So what do we do on the day we find small hive beetle scuttling about amongst our bees?
It seems that, with the exception of Portugal, whenever it has reached a new country it has managed to get itself well established before anybody notices it and once it is established there is no shifting it. Then we are looking at putting more pesticide strips into our hives and also ploughing up the surrounding soil and drenching it with chemicals which are currently illegal in Europe…
Surely the proactive thing is to ban all imports of bees before we get it because you know we can manage without Small Hive Beetle!
So get to know where your bees have come from.
Small hive beetles are easy to spot – apparently – running across the top bars of frames or scuttling across the floor so keep your eyes peeled. They will seek small spaces inaccessible to the bees so if you take a piece of corrugated plastic of cardboard and peel off one side then stick this – open face downwards – on the floorboard, you can make a simple beetle-harbour where beetles may seek refuge and be even more easily spotted.
As for the maggot – they can be mistaken for the larvae of greater wax moth but whereas wax moth larvae have 4 pairs of feeble little legs, the small hive beetle larvae have 3 pairs of more business-like legs and their bodies are equipped with several sets of spines. Also SHB larvae spin no webbing.
Infested honey has a wormy look to it and may be oozing slime.
If you find small hive beetle, or think you have found small hive beetle – contact Ministry of Agriculture immediately.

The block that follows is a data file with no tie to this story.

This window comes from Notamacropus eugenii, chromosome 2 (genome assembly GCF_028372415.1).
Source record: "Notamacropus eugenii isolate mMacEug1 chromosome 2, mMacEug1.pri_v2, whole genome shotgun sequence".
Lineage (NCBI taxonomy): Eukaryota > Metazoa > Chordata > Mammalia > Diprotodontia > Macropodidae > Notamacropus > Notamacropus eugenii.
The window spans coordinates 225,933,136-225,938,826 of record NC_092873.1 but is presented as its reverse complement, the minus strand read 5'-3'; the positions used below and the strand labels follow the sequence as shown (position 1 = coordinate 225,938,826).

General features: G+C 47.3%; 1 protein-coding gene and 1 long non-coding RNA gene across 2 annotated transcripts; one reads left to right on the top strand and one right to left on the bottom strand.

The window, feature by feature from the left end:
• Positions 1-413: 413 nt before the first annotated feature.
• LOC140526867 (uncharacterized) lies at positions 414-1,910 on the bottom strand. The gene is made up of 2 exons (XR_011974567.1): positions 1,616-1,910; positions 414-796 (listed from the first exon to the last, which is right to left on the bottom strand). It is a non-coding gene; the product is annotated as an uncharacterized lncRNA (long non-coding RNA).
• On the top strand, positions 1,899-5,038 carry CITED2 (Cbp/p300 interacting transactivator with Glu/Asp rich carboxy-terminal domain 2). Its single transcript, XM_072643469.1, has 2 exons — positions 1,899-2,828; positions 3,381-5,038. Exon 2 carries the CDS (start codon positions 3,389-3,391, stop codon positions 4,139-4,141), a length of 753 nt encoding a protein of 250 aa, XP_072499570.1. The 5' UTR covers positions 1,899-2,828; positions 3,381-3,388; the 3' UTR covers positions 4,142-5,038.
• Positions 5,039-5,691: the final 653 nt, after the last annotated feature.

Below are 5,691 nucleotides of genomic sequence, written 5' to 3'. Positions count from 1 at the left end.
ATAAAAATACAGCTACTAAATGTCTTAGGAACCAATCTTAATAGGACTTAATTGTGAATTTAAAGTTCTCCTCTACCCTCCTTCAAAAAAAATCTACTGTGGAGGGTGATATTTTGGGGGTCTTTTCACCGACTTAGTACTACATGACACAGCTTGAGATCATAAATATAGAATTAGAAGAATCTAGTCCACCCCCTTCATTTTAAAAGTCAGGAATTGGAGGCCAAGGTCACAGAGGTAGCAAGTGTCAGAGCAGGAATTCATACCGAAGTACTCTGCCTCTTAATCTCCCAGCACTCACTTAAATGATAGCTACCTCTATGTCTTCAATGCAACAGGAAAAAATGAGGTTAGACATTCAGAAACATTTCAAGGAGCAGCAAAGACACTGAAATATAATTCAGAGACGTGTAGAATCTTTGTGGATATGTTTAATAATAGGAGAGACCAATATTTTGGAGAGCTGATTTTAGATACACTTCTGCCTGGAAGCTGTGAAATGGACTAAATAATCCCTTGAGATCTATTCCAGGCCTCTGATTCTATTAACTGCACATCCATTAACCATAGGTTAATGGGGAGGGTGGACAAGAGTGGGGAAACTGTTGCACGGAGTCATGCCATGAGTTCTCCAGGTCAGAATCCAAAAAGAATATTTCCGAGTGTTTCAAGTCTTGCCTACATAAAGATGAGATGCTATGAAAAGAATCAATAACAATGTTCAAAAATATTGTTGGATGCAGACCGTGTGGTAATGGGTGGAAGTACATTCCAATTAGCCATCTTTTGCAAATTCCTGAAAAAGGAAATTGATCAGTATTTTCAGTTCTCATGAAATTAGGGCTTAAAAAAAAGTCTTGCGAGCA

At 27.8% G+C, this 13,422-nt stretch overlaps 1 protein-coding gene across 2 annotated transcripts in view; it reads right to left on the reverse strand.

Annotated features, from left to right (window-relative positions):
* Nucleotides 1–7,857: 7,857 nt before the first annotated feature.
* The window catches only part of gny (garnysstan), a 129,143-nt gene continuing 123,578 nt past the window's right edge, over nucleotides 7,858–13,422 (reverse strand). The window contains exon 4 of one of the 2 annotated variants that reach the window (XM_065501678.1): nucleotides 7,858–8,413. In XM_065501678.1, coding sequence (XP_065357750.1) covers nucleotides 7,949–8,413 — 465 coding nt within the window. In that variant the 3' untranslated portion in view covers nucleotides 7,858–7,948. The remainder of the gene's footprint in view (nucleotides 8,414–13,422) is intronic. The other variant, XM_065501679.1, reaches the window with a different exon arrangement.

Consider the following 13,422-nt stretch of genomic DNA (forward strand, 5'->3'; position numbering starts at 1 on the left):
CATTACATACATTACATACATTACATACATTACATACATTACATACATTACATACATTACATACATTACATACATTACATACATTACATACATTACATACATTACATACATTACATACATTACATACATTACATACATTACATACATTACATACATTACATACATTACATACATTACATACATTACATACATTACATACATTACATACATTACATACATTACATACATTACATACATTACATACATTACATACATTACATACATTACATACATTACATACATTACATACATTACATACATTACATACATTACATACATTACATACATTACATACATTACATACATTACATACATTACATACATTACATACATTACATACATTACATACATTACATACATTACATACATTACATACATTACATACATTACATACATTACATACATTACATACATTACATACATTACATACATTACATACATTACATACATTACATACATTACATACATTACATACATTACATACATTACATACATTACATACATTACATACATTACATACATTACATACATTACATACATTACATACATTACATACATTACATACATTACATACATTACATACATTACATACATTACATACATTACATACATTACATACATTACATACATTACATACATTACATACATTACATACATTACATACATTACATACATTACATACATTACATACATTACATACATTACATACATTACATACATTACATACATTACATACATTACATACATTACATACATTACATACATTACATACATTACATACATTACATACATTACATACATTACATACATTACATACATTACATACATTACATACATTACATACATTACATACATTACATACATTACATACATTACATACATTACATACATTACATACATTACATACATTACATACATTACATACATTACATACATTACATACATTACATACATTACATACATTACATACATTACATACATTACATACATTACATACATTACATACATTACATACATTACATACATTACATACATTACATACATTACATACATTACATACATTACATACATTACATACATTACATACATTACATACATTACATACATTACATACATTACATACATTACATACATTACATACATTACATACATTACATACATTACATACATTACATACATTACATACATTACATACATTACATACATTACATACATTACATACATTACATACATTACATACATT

Some chemicals are available but are highly toxic and not very effective. On top of that they are almost certainly illegal here.
There are strips rather like the strips we know and love for Varroa. Coumaphos is effective against the beetles and strips can be placed inside the hive but of course your honey will almost certainly be compromised and the beetles will eventually become immune. The strips have to be cut in half and placed into a beetle harbour made of corrugated cardboard as mentioned above
Also, the beetles complete their life cycle in the soil so that needs to be turned over up to 6 foot from the hives and drenched with yet more chemicals. Permethrin is used in America but it is also extremely toxic to bees so cannot be sprayed on – instead it has to be watered in using a watering can or similar.
If you don’t want to use chemicals – you can try your hand at trapping.
In America various beetle traps are available – they mostly seem to consist of a reservoir of oil inside some sort of bee proof container with entrances for the beetles. Beetles will enter to seek refuge from the bees then fall into the oil and drown. Traps seem to catch a number of beetles but they will not eradicate the problem – they just help to keep the numbers down and may prevent a severe infestation.
Prevention is better than cure and good beekeeping practices are recommended.
Another wise method of prevention would be to ban the importation of bees – because that is how it will get here. Click here for more on that.
Good Beekeeping Practices
- As with Varroa – keep colonies strong and also keep the levels of mites low to alleviate stress on the bees;
- Weak colonies are vulnerable to attack so also keep a close eye on nucs and splits;
- Don’t leave scrapings of wax and comb unprocessed – render as quickly as possible;
- Don’t go flicking lumps of comb into the bushes either – it may attract SHB;
- Keep hives in good clean condition – beetles can hide in cracks and crevices and may even be able to complete the life cycle in the garbage of a really filthy hive floor;
- Keep a close guard on your honey house or wherever it is you do your extraction – stacks of supers are very attractive to beetles and they may lay eggs into them. Before or after extraction. If it’s before – there goes your honey harvest – it’ll be full of maggots and beetle slime;
- Look for bees with hygienic traits and breed from these.
Above all – NEVER – import bees!
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